As well as being something you definitely wouldn’t want to live without, sweat is composed of five separate ingredients that we’ve broken down in the exact order they appear on the International Hyperhidrosis Society website.
Oh, and one other thing: You’ll notice that “toxins” are nowhere on this ingredients list, and there’s a very good reason for that. Now let’s get started.
1) Water: Angela Ballard, registered nurse and communications director for the International Hyperhidrosis Society, explains that sweat is 99 percent water, which means the following ingredients add up to only a measly one percent when combined.
2) Carbohydrates: This is essentially just a minuscule amount of leftover waste material from when the carbohydrates you consumed were metabolized. In fact, when fat leaves the body, some turns into water so it can be excreted via urine, feces and sweat.
3) Salt: In the human body, water always follows salt, and sweating takes advantage of this mechanism. Salt is pumped into the sweat glands, which causes water to follow. Then, as the water pressure increases, the mixture is forced toward the surface of the skin as sweat.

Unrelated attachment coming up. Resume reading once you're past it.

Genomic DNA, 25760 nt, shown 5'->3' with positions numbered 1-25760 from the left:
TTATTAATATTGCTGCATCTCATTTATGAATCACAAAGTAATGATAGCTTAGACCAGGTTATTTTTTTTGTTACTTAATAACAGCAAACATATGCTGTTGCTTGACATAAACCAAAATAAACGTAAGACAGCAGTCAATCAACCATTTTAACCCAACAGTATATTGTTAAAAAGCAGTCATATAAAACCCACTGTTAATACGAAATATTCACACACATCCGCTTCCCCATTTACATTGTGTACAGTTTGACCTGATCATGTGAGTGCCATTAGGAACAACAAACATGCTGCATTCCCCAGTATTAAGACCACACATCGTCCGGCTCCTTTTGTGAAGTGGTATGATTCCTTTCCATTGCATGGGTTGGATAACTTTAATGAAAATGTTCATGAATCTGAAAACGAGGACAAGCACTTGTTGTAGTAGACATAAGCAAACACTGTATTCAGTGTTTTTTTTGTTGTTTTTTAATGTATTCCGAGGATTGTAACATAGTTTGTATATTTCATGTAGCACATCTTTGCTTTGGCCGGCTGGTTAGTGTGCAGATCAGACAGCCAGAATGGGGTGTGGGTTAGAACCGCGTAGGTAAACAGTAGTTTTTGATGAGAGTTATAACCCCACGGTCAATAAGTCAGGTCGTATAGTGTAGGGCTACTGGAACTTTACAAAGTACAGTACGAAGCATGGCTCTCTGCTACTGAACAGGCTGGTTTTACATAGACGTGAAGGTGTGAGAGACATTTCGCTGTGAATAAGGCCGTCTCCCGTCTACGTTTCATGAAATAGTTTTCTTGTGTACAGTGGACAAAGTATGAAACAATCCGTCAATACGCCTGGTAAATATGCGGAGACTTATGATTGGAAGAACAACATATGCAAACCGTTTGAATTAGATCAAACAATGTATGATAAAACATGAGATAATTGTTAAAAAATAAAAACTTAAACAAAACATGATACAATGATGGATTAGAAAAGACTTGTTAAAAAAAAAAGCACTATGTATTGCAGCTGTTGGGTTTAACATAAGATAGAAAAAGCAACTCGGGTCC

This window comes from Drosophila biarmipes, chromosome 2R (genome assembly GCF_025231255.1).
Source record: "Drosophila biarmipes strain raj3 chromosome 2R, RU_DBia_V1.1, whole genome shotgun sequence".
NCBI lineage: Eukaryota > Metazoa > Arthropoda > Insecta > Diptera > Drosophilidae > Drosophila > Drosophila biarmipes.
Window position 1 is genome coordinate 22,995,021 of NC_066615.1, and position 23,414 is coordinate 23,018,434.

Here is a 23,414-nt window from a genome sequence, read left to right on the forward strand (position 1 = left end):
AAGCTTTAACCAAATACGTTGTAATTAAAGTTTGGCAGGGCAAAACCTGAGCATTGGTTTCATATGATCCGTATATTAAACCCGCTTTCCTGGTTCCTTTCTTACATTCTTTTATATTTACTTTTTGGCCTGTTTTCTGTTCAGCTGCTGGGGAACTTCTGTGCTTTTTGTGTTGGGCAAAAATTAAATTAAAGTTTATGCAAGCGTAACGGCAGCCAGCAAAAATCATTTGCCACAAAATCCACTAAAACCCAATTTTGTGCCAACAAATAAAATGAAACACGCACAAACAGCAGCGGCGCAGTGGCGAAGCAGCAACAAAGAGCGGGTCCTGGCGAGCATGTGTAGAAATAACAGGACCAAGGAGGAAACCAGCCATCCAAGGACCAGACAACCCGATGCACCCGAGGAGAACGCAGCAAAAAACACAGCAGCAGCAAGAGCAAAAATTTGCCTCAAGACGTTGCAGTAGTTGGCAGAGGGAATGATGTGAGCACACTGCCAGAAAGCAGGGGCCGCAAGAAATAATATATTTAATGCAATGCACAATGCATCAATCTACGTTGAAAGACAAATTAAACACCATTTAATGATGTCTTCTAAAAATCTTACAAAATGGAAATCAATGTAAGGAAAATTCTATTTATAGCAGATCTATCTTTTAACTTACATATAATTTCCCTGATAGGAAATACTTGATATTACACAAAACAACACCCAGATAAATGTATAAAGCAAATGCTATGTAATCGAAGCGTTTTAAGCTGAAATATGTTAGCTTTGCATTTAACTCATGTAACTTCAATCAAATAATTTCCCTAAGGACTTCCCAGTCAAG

4) Protein: According to one study, there are actually 95 different proteins found in sweat. These proteins help protect the body from pathogens that might attempt to invade through the skin. As the authors explain, “The roles of these highly abundant proteins were reviewed; all of which have protective functions, highlighting the importance of sweat glands in composing the first line of innate immune defense system, and maintaining the epidermal barrier integrity.”
5) Urea: Urea forms when the food we eat is digested into amino acids. Our livers break down those amino acids into ammonia, which is then converted into less toxic urea. From there, this urea is excreted in sweat, blood and urine. Too much urea in the body can be a sign of kidney or liver problems, since those organs are supposed to be dealing with stuff like that.
Again, very little urea is actually found in sweat, so it would be difficult to argue that sweating has a huge impact in that regard. Still, considering how much sweat the human body is able to create — up to 15 liters per day — one study proclaims, “It is tempting to speculate that, with the proper medical oversight, sweat therapies could provide therapeutic benefits to patients with renal disease.”
Sweat is freaking cool, man! Like, it delivers little warrior proteins to the surface of the skin so they can fight germs and stuff. Sweat, you can run down my brow any day.